And when installing the ducts, the HVAC pro should follow the design specifications. And ensure there are no sharp bends. Or any objects such as wood in an attic will deform the duct's shape, prohibiting the airflow.

Another reason for high static pressure is a dirty indoor (evaporator coil). A clogged air filter or closed-off registers (vents). Or dirty HVAC air ducts. Again, the same concept applies. When there are restrictions within the HVAC system's ducting and air handling components, static pressure will be higher.

If you suspect your system is dirty, consider cleaning the evaporator coil. Or get an HVAC air duct cleaning. Your system will operate more efficiently, and you will breathe cleaner air.

Low static pressure in an HVAC system can be caused by HVAC air ducts that are too large or are disconnected.

How to improve static pressure?

When trying to lower or increase the static pressure of the HVAC system. You first need to understand the root cause of why is too high or low. Therefore we always recommend getting the static pressure tested before.

Wondering how to decrease static pressure? Reducing static pressure can be done by increasing the size or number of ducts. Upgrading filters. Cleaning the indoor (evaporator) coil. Ensuring all registers (vents) are open. And zoning*. However, a static pressure test is essential. To determine the location of the restrictions within the air handling and ducting systems.

If the solution is to increase the number or size of ducts, a test will determine if it should be on the supply (air going into the home). Or the return side (air going into the system).

Wondering how to increase static pressure? Increasing static pressure can be done by ensuring all ducts are appropriately connected. Decreasing the size (diameter) or the number of ducts, upgrading filters, and zoning*.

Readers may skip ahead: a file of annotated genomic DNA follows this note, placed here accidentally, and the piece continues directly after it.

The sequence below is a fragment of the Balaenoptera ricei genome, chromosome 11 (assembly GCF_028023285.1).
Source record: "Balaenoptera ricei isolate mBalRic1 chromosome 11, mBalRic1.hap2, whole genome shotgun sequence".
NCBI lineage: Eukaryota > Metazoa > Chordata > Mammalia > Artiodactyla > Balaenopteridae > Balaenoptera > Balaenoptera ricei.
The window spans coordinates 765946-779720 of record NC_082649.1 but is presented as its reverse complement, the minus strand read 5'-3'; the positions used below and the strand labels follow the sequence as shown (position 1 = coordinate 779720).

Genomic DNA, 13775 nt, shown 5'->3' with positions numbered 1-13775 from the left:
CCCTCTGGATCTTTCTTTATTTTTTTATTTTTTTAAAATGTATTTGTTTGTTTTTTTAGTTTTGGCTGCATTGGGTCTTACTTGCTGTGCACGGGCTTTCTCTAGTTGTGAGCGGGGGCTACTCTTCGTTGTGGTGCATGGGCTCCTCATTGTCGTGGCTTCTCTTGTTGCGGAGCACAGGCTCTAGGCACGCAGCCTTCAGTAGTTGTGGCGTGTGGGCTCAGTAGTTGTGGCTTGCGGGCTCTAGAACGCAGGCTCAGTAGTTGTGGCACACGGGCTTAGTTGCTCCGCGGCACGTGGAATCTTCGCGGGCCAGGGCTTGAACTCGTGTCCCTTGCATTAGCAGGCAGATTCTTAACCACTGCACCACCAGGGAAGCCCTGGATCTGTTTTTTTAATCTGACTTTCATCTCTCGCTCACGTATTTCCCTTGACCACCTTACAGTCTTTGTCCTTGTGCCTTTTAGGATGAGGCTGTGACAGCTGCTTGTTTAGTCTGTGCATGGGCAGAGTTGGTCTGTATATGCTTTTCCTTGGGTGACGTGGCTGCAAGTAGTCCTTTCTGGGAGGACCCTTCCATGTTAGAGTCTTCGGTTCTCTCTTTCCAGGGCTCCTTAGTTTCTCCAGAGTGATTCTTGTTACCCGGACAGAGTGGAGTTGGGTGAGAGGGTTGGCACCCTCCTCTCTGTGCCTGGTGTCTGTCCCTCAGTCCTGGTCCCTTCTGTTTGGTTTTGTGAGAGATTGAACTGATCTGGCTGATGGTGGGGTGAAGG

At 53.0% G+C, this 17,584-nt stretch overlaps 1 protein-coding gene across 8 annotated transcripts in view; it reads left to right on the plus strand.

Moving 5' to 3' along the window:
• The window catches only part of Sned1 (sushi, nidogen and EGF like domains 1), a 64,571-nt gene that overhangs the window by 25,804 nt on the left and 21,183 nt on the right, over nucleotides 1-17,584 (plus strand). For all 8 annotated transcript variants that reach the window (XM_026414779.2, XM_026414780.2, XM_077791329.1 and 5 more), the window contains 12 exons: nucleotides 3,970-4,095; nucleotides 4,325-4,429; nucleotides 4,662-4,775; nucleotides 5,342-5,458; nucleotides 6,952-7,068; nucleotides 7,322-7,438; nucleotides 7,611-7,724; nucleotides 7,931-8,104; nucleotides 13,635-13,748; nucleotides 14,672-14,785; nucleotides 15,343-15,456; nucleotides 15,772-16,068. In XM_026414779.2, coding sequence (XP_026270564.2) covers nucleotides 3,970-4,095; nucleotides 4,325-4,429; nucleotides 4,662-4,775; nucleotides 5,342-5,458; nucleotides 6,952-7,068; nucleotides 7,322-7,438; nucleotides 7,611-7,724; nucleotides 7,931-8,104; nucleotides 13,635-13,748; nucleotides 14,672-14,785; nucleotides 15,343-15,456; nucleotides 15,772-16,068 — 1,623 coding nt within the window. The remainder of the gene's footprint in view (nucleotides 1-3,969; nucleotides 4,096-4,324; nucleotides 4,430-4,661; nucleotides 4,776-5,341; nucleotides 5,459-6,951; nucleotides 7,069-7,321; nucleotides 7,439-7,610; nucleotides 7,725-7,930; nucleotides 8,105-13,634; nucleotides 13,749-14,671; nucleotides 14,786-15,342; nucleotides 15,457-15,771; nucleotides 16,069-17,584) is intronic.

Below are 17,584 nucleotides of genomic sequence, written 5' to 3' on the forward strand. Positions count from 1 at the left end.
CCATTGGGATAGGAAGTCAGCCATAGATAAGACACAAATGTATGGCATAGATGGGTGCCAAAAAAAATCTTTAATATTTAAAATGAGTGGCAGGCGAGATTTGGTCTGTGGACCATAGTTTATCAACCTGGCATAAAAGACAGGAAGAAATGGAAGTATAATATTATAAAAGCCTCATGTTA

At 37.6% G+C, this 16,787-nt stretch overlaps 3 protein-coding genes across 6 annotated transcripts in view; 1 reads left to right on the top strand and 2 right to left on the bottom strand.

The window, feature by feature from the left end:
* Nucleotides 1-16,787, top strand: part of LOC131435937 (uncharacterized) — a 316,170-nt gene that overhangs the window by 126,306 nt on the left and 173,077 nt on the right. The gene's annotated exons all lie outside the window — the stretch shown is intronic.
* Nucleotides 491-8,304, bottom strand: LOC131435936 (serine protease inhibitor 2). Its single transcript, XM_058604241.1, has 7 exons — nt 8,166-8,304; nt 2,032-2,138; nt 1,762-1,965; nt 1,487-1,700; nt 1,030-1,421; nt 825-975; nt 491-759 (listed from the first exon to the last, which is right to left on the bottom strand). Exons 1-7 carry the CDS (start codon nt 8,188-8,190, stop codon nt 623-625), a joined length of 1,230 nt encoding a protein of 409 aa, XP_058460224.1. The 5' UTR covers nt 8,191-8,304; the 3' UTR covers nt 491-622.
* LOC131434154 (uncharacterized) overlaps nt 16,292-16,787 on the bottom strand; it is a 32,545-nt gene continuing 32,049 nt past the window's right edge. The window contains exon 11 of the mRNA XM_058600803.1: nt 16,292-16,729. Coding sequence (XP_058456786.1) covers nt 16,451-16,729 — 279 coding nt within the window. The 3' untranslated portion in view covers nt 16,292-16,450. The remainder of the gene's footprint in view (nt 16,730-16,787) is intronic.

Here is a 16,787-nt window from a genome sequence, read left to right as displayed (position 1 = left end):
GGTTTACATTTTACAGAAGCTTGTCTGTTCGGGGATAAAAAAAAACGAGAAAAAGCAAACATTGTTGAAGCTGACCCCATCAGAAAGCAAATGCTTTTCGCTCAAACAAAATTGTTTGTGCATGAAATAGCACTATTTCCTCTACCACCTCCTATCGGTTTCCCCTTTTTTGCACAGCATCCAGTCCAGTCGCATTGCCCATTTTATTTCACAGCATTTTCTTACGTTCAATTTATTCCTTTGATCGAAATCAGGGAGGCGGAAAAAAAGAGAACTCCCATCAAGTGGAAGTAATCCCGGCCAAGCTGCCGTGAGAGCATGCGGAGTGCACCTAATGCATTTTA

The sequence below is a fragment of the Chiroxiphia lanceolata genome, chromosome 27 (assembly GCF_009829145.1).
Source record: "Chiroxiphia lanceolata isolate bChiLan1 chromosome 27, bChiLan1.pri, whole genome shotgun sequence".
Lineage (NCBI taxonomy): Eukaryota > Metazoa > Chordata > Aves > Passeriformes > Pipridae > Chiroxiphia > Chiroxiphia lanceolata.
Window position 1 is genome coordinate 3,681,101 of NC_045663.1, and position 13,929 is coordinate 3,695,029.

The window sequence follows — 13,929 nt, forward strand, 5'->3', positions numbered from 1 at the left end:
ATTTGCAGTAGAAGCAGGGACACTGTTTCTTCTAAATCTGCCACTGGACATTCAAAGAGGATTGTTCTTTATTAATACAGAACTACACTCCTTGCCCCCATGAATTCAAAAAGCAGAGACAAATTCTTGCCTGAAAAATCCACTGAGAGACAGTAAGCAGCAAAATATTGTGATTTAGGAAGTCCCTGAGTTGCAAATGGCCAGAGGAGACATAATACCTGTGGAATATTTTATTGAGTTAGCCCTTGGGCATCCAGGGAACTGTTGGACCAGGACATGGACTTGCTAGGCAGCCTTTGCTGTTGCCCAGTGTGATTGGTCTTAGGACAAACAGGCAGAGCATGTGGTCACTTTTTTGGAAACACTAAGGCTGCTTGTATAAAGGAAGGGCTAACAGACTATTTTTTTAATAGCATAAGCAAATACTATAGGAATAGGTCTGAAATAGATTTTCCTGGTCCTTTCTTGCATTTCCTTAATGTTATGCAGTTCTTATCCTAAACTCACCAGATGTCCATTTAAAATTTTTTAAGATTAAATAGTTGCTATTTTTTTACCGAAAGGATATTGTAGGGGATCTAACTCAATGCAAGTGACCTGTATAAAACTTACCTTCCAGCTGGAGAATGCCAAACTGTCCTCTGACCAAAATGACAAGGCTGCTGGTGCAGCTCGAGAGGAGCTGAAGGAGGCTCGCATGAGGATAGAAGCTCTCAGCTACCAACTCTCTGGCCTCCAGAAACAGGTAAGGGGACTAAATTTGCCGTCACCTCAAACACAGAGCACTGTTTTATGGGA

It is important to note that HVAC systems often have high static pressure rather than low.

*Zoning may be considered an option to increase or decrease static pressure. However, it may not always be possible because of system limitations.

Static pressure vs. Dynamic pressure (What's the difference?)

To give you an idea, imagine you are standing outside, and the wind is blowing on your face. You can feel the wind pushing against your face with a certain amount of force. This force is what we call "pressure."

In HVAC, there are two types of pressure that we need to consider: static pressure and dynamic pressure.

Static pressure is the pressure of air that is not moving. For example, if you put your hand in front of a vent and feel air blowing on your hand, you feel static pressure. This pressure is important because it tells us how much resistance the air encounters as it flows through ductwork or HVAC equipment.

On the other hand, dynamic pressure is the pressure of air in motion. When air moves, it has energy that we call "velocity." This energy can be harnessed to do work, such as moving a turbine or propelling an airplane. In air conditioning, we use dynamic pressure to measure air velocity as it flows through ductwork or HVAC equipment.

A heating and cooling system with a dynamic pressure that is too low may not be able to move the air around the home properly—causing hot and cold spots.

So, in summary, static pressure is the pressure of air that is not moving, while dynamic pressure is the pressure of air that is in motion. Both types of pressure are important in HVAC because they help us understand how air flows through a system and how much energy it has.


Static pressure is one of the most critical measurements when looking at the performance of an HVAC system. When it is too low or too high, it can cause problems with the HVAC systems. Or decrease the HVAC systems efficiency.

It is important to ensure your system has good static pressure to operate efficiently and help reduce hot and cold spots in the home.

Now that you know what static pressure is. What causes it to be high or low? How to decrease or increase it. And how an HVAC pro will test static pressure. You can confidently approach any HVAC-related static pressure problems.

If a dirty indoor (evaporator) coil is the cause of high static pressure, you can learn more about HVAC system cleanings. Plus, you can benefit from breathing cleaner air.

And if you suspect it is poor ducting, you can learn about Air Design or contact an Air Pro.

Do not confuse static and dynamic pressures. Although one affects the other, they are not the same.

Contact us or comment below if you have questions.